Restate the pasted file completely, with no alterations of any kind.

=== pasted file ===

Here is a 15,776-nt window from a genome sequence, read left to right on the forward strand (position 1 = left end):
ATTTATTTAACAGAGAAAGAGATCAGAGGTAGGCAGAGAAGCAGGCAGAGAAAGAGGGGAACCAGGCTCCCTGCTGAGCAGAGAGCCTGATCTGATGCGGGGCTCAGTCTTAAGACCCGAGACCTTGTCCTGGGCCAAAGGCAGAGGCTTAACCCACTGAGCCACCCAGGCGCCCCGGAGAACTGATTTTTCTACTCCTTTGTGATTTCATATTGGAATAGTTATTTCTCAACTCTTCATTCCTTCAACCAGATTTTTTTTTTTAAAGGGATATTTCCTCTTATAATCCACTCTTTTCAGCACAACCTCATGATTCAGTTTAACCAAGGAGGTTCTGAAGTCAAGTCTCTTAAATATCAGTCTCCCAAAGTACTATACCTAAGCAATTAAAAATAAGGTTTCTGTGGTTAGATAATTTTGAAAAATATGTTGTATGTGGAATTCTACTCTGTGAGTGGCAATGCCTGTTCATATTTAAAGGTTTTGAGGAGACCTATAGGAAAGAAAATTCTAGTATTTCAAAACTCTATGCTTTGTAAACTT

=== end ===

Here is a 15,776-nt window from a genome sequence, read left to right on the forward strand (position 1 = left end):
ATTTATTTAACAGAGAAAGAGATCAGAGGTAGGCAGAGAAGCAGGCAGAGAAAGAGGGGAACCAGGCTCCCTGCTGAGCAGAGAGCCTGATCTGATGCGGGGCTCAGTCTTAAGACCCGAGACCTTGTCCTGGGCCAAAGGCAGAGGCTTAACCCACTGAGCCACCCAGGCGCCCCGGAGAACTGATTTTTCTACTCCTTTGTGATTTCATATTGGAATAGTTATTTCTCAACTCTTCATTCCTTCAACCAGATTTTTTTTTTTAAAGGGATATTTCCTCTTATAATCCACTCTTTTCAGCACAACCTCATGATTCAGTTTAACCAAGGAGGTTCTGAAGTCAAGTCTCTTAAATATCAGTCTCCCAAAGTACTATACCTAAGCAATTAAAAATAAGGTTTCTGTGGTTAGATAATTTTGAAAAATATGTTGTATGTGGAATTCTACTCTGTGAGTGGCAATGCCTGTTCATATTTAAAGGTTTTGAGGAGACCTATAGGAAAGAAAATTCTAGTATTTCAAAACTCTATGCTTTGTAAACTT